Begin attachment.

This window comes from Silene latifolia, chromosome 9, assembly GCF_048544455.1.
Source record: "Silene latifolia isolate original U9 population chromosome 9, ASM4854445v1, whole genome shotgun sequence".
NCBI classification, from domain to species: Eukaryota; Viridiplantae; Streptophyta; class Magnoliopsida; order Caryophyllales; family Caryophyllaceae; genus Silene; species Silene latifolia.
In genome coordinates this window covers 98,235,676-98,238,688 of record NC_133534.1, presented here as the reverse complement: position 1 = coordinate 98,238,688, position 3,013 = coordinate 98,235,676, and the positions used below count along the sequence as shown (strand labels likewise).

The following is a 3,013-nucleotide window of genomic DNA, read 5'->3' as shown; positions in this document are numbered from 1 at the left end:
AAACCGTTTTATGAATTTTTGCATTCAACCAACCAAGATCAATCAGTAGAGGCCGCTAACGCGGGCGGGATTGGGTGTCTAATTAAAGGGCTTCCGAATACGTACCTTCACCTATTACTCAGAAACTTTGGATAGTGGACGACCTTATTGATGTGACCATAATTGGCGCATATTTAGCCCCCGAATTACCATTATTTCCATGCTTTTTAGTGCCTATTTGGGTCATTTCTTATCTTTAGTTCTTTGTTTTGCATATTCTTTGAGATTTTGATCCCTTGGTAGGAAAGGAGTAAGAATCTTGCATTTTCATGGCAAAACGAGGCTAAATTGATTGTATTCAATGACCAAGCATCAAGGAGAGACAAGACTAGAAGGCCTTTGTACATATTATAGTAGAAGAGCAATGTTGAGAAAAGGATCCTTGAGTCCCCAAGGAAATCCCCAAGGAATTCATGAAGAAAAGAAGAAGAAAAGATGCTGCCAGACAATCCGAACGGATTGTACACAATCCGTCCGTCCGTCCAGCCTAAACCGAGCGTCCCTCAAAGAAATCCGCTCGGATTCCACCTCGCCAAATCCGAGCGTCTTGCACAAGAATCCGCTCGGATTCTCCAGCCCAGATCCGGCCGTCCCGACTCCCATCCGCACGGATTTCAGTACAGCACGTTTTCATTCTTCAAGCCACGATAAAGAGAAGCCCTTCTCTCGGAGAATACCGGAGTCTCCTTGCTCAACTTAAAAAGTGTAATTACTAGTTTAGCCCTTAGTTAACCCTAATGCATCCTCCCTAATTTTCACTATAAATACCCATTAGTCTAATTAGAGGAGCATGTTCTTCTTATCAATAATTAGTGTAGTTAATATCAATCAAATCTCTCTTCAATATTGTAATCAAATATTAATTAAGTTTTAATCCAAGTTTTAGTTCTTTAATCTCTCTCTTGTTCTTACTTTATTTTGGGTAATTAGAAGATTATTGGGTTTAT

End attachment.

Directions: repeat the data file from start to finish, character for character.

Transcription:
This window comes from Silene latifolia, chromosome 9, assembly GCF_048544455.1.
Source record: "Silene latifolia isolate original U9 population chromosome 9, ASM4854445v1, whole genome shotgun sequence".
NCBI classification, from domain to species: Eukaryota; Viridiplantae; Streptophyta; class Magnoliopsida; order Caryophyllales; family Caryophyllaceae; genus Silene; species Silene latifolia.
In genome coordinates this window covers 98,235,676-98,238,688 of record NC_133534.1, presented here as the reverse complement: position 1 = coordinate 98,238,688, position 3,013 = coordinate 98,235,676, and the positions used below count along the sequence as shown (strand labels likewise).

The following is a 3,013-nucleotide window of genomic DNA, read 5'->3' as shown; positions in this document are numbered from 1 at the left end:
AAACCGTTTTATGAATTTTTGCATTCAACCAACCAAGATCAATCAGTAGAGGCCGCTAACGCGGGCGGGATTGGGTGTCTAATTAAAGGGCTTCCGAATACGTACCTTCACCTATTACTCAGAAACTTTGGATAGTGGACGACCTTATTGATGTGACCATAATTGGCGCATATTTAGCCCCCGAATTACCATTATTTCCATGCTTTTTAGTGCCTATTTGGGTCATTTCTTATCTTTAGTTCTTTGTTTTGCATATTCTTTGAGATTTTGATCCCTTGGTAGGAAAGGAGTAAGAATCTTGCATTTTCATGGCAAAACGAGGCTAAATTGATTGTATTCAATGACCAAGCATCAAGGAGAGACAAGACTAGAAGGCCTTTGTACATATTATAGTAGAAGAGCAATGTTGAGAAAAGGATCCTTGAGTCCCCAAGGAAATCCCCAAGGAATTCATGAAGAAAAGAAGAAGAAAAGATGCTGCCAGACAATCCGAACGGATTGTACACAATCCGTCCGTCCGTCCAGCCTAAACCGAGCGTCCCTCAAAGAAATCCGCTCGGATTCCACCTCGCCAAATCCGAGCGTCTTGCACAAGAATCCGCTCGGATTCTCCAGCCCAGATCCGGCCGTCCCGACTCCCATCCGCACGGATTTCAGTACAGCACGTTTTCATTCTTCAAGCCACGATAAAGAGAAGCCCTTCTCTCGGAGAATACCGGAGTCTCCTTGCTCAACTTAAAAAGTGTAATTACTAGTTTAGCCCTTAGTTAACCCTAATGCATCCTCCCTAATTTTCACTATAAATACCCATTAGTCTAATTAGAGGAGCATGTTCTTCTTATCAATAATTAGTGTAGTTAATATCAATCAAATCTCTCTTCAATATTGTAATCAAATATTAATTAAGTTTTAATCCAAGTTTTAGTTCTTTAATCTCTCTCTTGTTCTTACTTTATTTTGGGTAATTAGAAGATTATTGGGTTTAT